Problem with Fung’s Protocols?


Regardless of your thoughts about Fung … you should read this post with an open mind.

We should always question everything!! … question every thing.

I was in the midst of researching Dr. Jason Fung’s latest work for a post when Dr. RD Dikeman tagged me on this post from Jeff Cyr. Jeff’s analysis is excellent!

He does a better job than I would do, so with his permission I’m sharing it in it’s entirety. Thank YOU Jeff for sharing this information and for allowing me to share it.

Problem

by Jeff Cyr

I recently read an abstract paper about the case of a male T2D patient treated at the Intensive Dietary Management Clinic in Scarborough, Ontario, over a 4-month period. This is the Clinic run by Dr. Jason Fung. Here is the link to the paper.

https://journals.co.za/content/journal/10520/EJC-d7f1f32f5… .

This patient started off with a Hemoglobin A1C of 7.7%, which is an average blood glucose of 197 mg/dl if you use the correct mathematical equation to convert the A1C to average blood glucose, the DCCT formula. After 4 months of treatment, A1C was lowered to 7.2% which is an average blood glucose of 179 mg/dl. I have some serious issues with the treatment of this T2 diabetic. I will try and explain. First from the paper.

✅”This case follows a male T2D patient treated at the Intensive Dietary Management Clinic in Scarborough, Ontario, over a 4-month period. The patient’s initial fasting regimen consisted of a 24-h fast, three times a week. Over the course of treatment, the patient gradually extended his fasting period, eventually fasting for 42 h, two to three times a week. By the end of treatment, the patient’s weight was reduced by 17.8% and his waist circumference was reduced by 11.0%.

In addition, the patient’s glycated haemoglobin levels decreased from 7.7% to 7.2%, and he was able to completely discontinue his insulin treatment, despite over a decade of insulin usage. The patient did not find it difficult to adhere to the fasting schedule and did not experience any hypoglycaemic episodes or other significant adverse effects.”

With T2 diabetes we have the problem of glucolipotoxicity.

The concept of glucolipotoxicity refers to the combined, deleterious effects of elevated glucose and fatty acid levels on pancreatic beta-cell function and survival.

https://www.ncbi.nlm.nih.gov/pmc/articles/PMC2824006/ .


If the picture below doesn’t make sense, don’t worry. Jeff explains it very well … in English. :)


” The permissive effect of elevated glucose on the detrimental actions of fatty acids stems from the influence of glucose on intracellular fatty-acid metabolism, promoting the synthesis of cellular lipids. The combination of excessive levels of fatty acids and glucose therefore leads to decreased insulin secretion, impaired insulin gene expression, and beta-cell death by apoptosis, all of which probably have distinct underlying mechanisms.”
https://www.ncbi.nlm.nih.gov/pmc/articles/PMC2824006/ .

With T2 diabetes we have the problem of severe insulin resistance directly on the fat cells in the adipose tissue. Insulin cannot properly regulate the release of fatty acids from the insulin resistant fat cells. These excess fatty acids are delivered to the liver where they contribute to liver insulin resistance, liver inflammation.

” The inhibitory effects of chronically elevated fatty acid levels has been clearly demonstrated in several studies, at least in individuals genetically predisposed to developing type 2 diabetes. It is therefore likely that glucolipotoxicity contributes to beta-cell failure in type 2 diabetes as well as to the decline in beta-cell function observed after the onset of the disease.”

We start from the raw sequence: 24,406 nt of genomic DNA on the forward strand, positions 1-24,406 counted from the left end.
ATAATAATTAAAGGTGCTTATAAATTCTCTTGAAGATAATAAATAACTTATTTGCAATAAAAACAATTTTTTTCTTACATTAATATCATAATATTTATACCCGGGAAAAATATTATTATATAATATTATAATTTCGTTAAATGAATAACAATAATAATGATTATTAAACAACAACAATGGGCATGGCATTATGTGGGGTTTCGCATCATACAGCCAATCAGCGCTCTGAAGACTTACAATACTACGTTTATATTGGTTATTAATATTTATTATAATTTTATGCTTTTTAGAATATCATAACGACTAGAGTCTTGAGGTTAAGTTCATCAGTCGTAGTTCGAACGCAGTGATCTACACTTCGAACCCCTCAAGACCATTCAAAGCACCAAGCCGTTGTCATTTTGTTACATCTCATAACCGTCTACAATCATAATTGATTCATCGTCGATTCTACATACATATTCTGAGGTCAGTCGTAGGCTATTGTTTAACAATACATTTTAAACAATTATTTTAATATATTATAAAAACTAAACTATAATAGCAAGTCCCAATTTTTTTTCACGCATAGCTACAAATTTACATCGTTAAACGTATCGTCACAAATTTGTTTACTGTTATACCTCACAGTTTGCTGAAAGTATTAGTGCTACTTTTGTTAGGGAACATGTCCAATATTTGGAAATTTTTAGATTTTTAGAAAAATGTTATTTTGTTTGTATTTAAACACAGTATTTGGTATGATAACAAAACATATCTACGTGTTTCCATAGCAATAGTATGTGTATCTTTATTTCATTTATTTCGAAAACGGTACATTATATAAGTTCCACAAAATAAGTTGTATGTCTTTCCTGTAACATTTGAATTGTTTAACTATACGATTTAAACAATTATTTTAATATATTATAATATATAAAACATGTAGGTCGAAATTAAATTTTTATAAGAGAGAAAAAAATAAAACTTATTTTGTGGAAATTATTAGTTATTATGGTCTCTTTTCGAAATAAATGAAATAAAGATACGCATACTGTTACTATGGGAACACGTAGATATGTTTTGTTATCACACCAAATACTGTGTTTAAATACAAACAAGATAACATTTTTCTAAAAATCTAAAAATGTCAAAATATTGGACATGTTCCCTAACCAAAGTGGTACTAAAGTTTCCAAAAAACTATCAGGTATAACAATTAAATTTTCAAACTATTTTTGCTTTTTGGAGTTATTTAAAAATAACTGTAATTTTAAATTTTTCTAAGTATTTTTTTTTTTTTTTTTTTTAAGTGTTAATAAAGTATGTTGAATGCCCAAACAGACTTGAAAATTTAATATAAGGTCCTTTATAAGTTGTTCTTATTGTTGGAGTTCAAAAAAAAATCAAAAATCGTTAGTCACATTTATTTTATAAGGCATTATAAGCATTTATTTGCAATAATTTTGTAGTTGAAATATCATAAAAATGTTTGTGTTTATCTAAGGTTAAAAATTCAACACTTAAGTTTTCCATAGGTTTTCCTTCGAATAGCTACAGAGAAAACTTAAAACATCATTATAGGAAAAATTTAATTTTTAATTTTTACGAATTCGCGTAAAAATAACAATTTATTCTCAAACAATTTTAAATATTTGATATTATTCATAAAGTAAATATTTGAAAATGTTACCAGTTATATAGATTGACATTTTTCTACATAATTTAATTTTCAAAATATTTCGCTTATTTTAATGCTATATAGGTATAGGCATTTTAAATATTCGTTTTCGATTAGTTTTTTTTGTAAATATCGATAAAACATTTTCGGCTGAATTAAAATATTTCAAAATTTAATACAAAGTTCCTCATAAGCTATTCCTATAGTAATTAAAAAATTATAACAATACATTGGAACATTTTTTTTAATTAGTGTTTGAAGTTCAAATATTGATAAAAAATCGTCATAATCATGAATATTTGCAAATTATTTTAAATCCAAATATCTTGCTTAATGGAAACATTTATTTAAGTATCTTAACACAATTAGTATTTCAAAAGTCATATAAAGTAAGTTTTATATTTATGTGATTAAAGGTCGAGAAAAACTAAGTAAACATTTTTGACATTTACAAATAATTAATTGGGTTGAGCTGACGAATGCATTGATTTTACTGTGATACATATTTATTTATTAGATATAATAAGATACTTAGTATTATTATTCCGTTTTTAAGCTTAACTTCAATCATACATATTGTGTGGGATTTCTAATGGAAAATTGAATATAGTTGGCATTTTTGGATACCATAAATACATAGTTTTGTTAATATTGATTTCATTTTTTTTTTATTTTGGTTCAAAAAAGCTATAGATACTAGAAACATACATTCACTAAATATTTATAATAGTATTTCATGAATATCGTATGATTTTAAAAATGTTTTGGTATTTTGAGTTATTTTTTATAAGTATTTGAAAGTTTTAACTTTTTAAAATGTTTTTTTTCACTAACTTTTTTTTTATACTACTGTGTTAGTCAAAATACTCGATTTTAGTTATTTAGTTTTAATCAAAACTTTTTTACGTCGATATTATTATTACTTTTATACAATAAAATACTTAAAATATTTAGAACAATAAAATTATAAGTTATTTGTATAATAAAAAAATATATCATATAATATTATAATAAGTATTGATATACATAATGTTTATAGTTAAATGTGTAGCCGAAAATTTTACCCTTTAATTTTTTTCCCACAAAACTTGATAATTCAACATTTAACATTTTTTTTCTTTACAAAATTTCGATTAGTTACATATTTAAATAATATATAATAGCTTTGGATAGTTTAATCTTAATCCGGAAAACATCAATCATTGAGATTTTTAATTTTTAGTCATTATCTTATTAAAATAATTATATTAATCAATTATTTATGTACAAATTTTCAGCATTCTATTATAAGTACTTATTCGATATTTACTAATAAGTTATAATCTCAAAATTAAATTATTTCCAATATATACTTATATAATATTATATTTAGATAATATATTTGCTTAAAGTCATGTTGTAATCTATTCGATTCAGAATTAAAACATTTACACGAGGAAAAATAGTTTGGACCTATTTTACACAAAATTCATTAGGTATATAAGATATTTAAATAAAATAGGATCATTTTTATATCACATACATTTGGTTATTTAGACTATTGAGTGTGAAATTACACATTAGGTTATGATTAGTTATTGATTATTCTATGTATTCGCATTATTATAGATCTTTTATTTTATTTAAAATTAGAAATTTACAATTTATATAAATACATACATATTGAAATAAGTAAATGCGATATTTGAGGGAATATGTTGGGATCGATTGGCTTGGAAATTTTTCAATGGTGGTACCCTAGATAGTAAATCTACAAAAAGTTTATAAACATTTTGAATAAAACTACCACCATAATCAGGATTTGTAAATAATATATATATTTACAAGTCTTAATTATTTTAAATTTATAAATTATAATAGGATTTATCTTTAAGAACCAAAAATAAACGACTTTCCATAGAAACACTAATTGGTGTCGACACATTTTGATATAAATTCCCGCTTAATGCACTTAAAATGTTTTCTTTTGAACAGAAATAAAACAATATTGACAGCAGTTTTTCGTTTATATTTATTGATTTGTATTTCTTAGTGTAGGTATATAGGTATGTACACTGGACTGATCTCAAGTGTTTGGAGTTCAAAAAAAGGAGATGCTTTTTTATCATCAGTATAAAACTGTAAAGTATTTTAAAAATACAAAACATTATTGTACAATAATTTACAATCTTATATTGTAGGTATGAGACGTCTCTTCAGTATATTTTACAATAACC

https://www.ncbi.nlm.nih.gov/pmc/articles/PMC2824006/ .

In my opinion they should have normalized this persons blood glucose levels first. If necessary, give insulin to normalize blood glucose and foster beta-cell recovery. You rest the beta-cells, you stop the beta-cell death from the glucolipotoxicity. The constant elevated blood glucose/fatty acid levels. You will also stop the excess production of toxic ceramides which also kills beta-cells.

Put patient on a low-carb, adequate protein, SOME healthy fats diet. Also use daily shorter intermediate fasting regime, use exercise. Resistant training, walking, biking, yoga, whatever form of exercise the patient would stick with.

In my opinion, this patient would have lowered his A1C much lower than only 7.7 to 7.2% in 4 months time. He would have also saved much more of his beta-cell mass, beta-cell function.

I realize that some folks reading this short post, may not like my public criticizing of Dr. Fung from this published paper by Dr. Fung himself.

I felt that I should bring this to folks attention. I believe that all diabetics deserve the best treatment possible.

I also believe that Dr. Richard Bernstein would agree with everything that I just stated.

Fung’s Protocols Are Harmful

I wholeheartedly agree with Jeff’s analysis. Thanks again to Jeff for writing this critique and for allowing me to share. Follow Jeff Cyr on Facebook!

It takes a lot of ‘guts’ to criticize Fung, a so-called ‘low carb expert’.

I know, I’ve written two post criticizing Fung personally and his protocols. :)

Fungus Among Us
What the Fung

I’ll close with this.

Our bodies are designed to maintain a tight range of blood sugars. Too high and insulin is secreted. Too low and our bodies produce glucose. It’s designed that way for a reason. Elevated blood sugars are toxic to every cell in the body.

Every person on the planet should obtain and maintain truly normal blood sugars. Fung disagrees. He believes elevated blood sugars are ‘fine’.

The truth is out there… but you have to find it. Let your meter be your guide.


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